That’s Jon Heyman, who reminds us that Bonds has worked with the Giants in the spring in recent years. And who, no matter what else you can say about him, was one of the greatest hitters the game has ever seen. Also worth remembering that despite his controversial past, that greatness came not just from physical gifts, naturally or artificially bestowed. It came from his approach, preparation and strategy at the plate. No one can teach a hitter to hit like Barry Bonds, but you’d think that hitters could be taught to try to approach an at bat the way Barry Bonds would. And who better to do it than Barry Bonds?

That is, if Bonds is willing to drop his seemingly ideal retired life in San Francisco, move to Miami and work for Jeff Loria for nine months a year. Which, eh, who knows? But the possibility of it is pretty fascinating to think about.

Royals avoid arbitration with Tim Collins for $1.475 million

Tim Collins Getty
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Left-hander Tim Collins, who missed the entire 2015 season following Tommy John elbow surgery, will remain with the Royals after avoiding arbitration for a one-year, $1.475 million contract.

Collins was a non-tender candidate due to his injury and projected salary via arbitration, but the Royals are convinced he can bounce back to be a valuable part of the bullpen again in 2016 and beyond. He agreed to the same salary he made in 2015.

Prior to blowing out his elbow Collins posted a 3.54 ERA with 220 strikeouts in 211 innings from 2011-2014 and he’s still just 26 years old. He figures to begin 2016 in a middle relief role.

Joba Chamberlain signs with the Indians

Joba Chamberlain

When you think “Joba Chamberlain” and “Cleveland” you think of the then-Yankees phenom being attacked by midges in the 2007 ALDS. If you don’t remember that somehow, the video evidence is below.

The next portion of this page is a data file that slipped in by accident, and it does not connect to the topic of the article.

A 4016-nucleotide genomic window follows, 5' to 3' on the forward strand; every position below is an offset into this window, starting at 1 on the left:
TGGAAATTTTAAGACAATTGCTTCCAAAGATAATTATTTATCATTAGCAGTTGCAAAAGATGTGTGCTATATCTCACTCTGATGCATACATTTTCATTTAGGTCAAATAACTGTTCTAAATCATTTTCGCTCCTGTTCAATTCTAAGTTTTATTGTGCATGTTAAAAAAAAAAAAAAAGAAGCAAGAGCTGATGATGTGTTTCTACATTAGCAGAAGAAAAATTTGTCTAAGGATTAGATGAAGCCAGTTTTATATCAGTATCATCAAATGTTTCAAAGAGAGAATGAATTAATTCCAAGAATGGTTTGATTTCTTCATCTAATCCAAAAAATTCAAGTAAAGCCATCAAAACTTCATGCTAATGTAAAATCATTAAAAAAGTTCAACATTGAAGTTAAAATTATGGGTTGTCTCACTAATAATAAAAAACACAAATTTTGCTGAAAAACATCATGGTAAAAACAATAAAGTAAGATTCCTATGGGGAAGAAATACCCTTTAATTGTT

But all of that changes now, as the Indians have just announced that they have signed Chamberlain to a minor league deal with an invitation to big league spring training. That’s no promise of a big league job, but the Indians did make at least one promise to him:


I can vouch for that. The Indians’ Triple-A team is in Columbus and we don’t have midges here.

Chamberlain split time with the Royals and the Tigers in 2015, posting a composite ERA of 4.88 in 36 games of mostly mopup work.

Mariners trying to trade Mark Trumbo by Wednesday

Mark Trumbo

Seattle making Mark Trumbo available has been known for a while now, but Bob Dutton of the Tacoma News Tribune reports that the Mariners are trying to trade the first baseman/outfielder before Wednesday.

That’s the deadline to tender 2016 contracts to arbitration eligible players and with Trumbo set to make around $9 million via that process the Mariners would rather move on before any decision needs to be made. In other words: They don’t want to be stuck with him.

Trumbo has elite power, averaging 30 homers per 160 games for his career, but that power comes with a .250 batting average, poor plate discipline and a .299 on-base percentage, and sub par defense. Mariners general manager Jerry Dipoto has already traded Trumbo once, dealing him to the Diamondbacks back when he was the Angels’ general manager, and now he’s working hard to part ways again.

Ken Rosenthal of FOXSports.com reports that the Rockies are among the interested teams.